24 June 2015

Forging capitalism

Rogues, swindlers and the rise of modern finance

Ian Klaus
2014, Yale University press, 287 pages, £17.09
ISBN 9780300188332

Reviewer: Bill Allen

Economic growth in nineteenth century Britain was extraordinary and unprecedented, especially after the Napoleonic Wars were over. There was massive internal migration (as there is in China today) as people gave up rural poverty in search of better incomes and in the hope of better lives in the cities; as a by-product, political power had to be shared more widely. There was enormous industrial development, and the population grew from 16.3 million in 1801 to 41.6 million in 1901. The nation was transformed.

Needless to say, the process was chaotic. The development of industries was mainly privately financed. This is perhaps most remarkable in the case of the railways, whose development in Britain was largely completed by 1900. Railways were expensive and time-consuming to build, and they yielded no income at all until they were finished and tickets could be sold.

Obviously the functioning of financial markets was crucial. Investors took massive risks, whether they knew it or not. The title of Ian Klaus’s book refers to fraud, and he sometimes creates the misleading impression that fraud was the main feature of 19th century capitalism. If it had been, the transformation of Britain wouldn’t have happened and capitalism would not have survived. Klaus laments the contrast between the orderly community of prudent, sincere, industrious capitalists, concerned above all to preserve their reputations, imagined by Adam Smith, and the parade of cheats and charlatans which he presents to the reader. Not all capitalists were cheats or charlatans, but nevertheless Joseph Schumpeter’s conception of capitalism as a relentless process of ‘creative destruction’ was closer to the 19th century truth than Adam Smith’s. Many other authors have pointed out that there was a lot of fraud in the 19th century - among them, W.T.C. King’s A History of the London Discount Market stands out.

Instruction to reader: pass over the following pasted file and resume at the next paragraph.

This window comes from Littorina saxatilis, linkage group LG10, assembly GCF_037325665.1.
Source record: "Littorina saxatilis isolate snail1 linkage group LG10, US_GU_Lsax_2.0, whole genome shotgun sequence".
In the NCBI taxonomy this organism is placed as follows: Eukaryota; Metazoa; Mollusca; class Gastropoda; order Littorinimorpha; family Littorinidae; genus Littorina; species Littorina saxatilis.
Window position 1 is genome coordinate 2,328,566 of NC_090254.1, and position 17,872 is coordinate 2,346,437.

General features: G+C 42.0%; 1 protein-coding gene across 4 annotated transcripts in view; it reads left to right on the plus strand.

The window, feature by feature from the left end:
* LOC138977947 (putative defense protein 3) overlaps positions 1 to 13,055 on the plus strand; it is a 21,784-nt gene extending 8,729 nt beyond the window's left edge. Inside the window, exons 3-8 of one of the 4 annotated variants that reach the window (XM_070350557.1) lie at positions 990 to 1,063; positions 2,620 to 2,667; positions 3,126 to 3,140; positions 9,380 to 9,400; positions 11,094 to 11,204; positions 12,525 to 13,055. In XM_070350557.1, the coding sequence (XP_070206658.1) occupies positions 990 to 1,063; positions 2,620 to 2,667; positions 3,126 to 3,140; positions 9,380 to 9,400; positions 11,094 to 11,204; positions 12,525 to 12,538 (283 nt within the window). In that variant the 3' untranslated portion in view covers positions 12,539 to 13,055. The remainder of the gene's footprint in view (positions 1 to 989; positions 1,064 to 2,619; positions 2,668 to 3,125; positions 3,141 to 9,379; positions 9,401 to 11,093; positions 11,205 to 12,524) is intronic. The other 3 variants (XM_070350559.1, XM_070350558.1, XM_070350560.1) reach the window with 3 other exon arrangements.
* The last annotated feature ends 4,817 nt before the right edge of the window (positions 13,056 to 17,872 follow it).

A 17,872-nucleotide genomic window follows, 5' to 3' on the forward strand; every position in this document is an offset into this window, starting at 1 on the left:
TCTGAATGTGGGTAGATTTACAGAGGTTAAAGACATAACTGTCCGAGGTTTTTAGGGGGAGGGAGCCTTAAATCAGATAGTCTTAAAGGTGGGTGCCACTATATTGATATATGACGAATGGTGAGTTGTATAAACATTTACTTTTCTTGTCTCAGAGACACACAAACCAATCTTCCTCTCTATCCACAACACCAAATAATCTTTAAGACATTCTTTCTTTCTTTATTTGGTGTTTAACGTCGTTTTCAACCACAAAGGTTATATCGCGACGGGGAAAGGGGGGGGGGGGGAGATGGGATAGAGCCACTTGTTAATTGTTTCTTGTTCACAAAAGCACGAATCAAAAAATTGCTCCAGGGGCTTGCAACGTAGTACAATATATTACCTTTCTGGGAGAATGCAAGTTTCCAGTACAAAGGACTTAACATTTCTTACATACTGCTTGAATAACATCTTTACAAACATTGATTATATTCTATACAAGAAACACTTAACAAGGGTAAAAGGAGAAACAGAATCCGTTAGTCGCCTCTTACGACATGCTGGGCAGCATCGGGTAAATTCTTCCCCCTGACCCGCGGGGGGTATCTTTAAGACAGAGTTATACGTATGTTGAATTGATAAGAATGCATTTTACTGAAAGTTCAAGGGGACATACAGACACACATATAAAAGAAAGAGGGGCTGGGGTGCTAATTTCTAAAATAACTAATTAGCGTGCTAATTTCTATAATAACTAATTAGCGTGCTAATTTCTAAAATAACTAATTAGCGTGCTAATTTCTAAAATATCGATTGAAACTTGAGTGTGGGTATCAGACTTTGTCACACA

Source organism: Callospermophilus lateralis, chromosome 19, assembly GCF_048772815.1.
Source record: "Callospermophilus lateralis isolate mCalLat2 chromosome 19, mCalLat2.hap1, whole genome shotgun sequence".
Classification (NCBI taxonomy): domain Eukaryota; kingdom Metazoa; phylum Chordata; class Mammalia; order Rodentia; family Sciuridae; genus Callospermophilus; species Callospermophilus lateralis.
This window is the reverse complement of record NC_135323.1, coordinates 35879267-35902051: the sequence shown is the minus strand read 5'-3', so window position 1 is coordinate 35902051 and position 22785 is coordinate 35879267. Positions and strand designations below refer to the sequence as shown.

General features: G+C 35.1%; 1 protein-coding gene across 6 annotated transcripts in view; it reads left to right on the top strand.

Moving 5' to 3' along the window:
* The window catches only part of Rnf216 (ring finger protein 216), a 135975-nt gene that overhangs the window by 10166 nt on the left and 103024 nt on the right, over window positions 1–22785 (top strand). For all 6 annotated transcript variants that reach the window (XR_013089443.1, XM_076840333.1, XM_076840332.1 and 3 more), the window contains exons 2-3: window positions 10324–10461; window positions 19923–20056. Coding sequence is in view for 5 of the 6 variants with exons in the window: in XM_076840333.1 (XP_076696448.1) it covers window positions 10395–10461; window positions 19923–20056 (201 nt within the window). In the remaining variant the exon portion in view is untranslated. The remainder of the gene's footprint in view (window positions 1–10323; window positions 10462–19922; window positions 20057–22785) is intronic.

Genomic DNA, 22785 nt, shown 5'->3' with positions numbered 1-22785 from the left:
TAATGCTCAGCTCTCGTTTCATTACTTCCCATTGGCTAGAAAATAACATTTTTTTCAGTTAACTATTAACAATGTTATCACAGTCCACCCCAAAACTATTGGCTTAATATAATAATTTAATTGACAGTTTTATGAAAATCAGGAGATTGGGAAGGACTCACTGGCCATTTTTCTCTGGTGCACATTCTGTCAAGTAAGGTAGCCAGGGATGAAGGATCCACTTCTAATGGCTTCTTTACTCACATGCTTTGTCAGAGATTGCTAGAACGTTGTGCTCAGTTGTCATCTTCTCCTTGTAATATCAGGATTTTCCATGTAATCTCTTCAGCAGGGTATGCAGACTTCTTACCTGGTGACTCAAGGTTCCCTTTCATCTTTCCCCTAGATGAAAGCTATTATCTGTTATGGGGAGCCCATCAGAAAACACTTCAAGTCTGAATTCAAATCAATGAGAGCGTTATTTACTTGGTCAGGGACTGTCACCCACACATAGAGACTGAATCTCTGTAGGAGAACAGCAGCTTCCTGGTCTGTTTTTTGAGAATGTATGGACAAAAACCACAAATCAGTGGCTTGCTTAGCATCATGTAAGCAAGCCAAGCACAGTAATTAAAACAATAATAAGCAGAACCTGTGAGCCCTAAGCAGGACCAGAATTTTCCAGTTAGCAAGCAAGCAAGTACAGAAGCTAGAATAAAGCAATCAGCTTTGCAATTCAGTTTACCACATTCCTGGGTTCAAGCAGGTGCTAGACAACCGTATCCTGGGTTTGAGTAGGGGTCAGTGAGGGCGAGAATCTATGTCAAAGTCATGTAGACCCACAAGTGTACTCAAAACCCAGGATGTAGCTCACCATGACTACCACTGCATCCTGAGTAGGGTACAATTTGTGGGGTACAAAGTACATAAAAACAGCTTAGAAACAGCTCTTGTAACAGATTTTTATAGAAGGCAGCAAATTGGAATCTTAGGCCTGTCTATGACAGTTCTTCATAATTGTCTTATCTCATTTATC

Klaus’s book is mistitled; 19th century capitalism was genuine, not forged, and the book is really about the ways in which the trust that is necessary for commerce was established, and how they developed during the century. Klaus’s method is to recount a series of stories, showing in each case how trust was established and then broken; some of the stories are recounted at rather greater length than is necessary to make the required point. If there is a theme, it the growing importance of verification, for example through the production of audited accounts, as a means of maintaining trust.

Trust is always needed for successful commerce. Yet even now, despite spectacular advances in information technology and enormous resources devoted to verification, fraud still hasn’t been eliminated. Indeed, rank and reputation have enjoyed a renaissance in our celebrity culture. The case of the late Robert Maxwell is perhaps instructive. Maxwell prospered for twenty years after the Department of Trade and Industry declared him unfit to be a company director in 1971, and in continuing his commercial career was able to plunder his employees’ pension fund, thus giving rise to today’s pension regulation. How did he do it? Brass neck is the answer. His personal PR and his cultivation of powerful friends persuaded enough people to ignore or forget the DTI inspectors, and dissuaded others from denouncing him. In a different and darker field, Jimmy Savile is a more recent example of the same phenomenon.

The ‘right to be forgotten’ is a subject of current debate, but if it is a right, it has surely been irretrievably lost, as a result of new information technology. As a consequence, it is now much harder for people with disgraceful or embarrassing pasts to make a fresh start, and redeem themselves. Those who are clever enough not to get caught are a different matter.

Klaus’ book is interesting and thought-provoking on this central and timeless question, though it leads to no particular conclusion.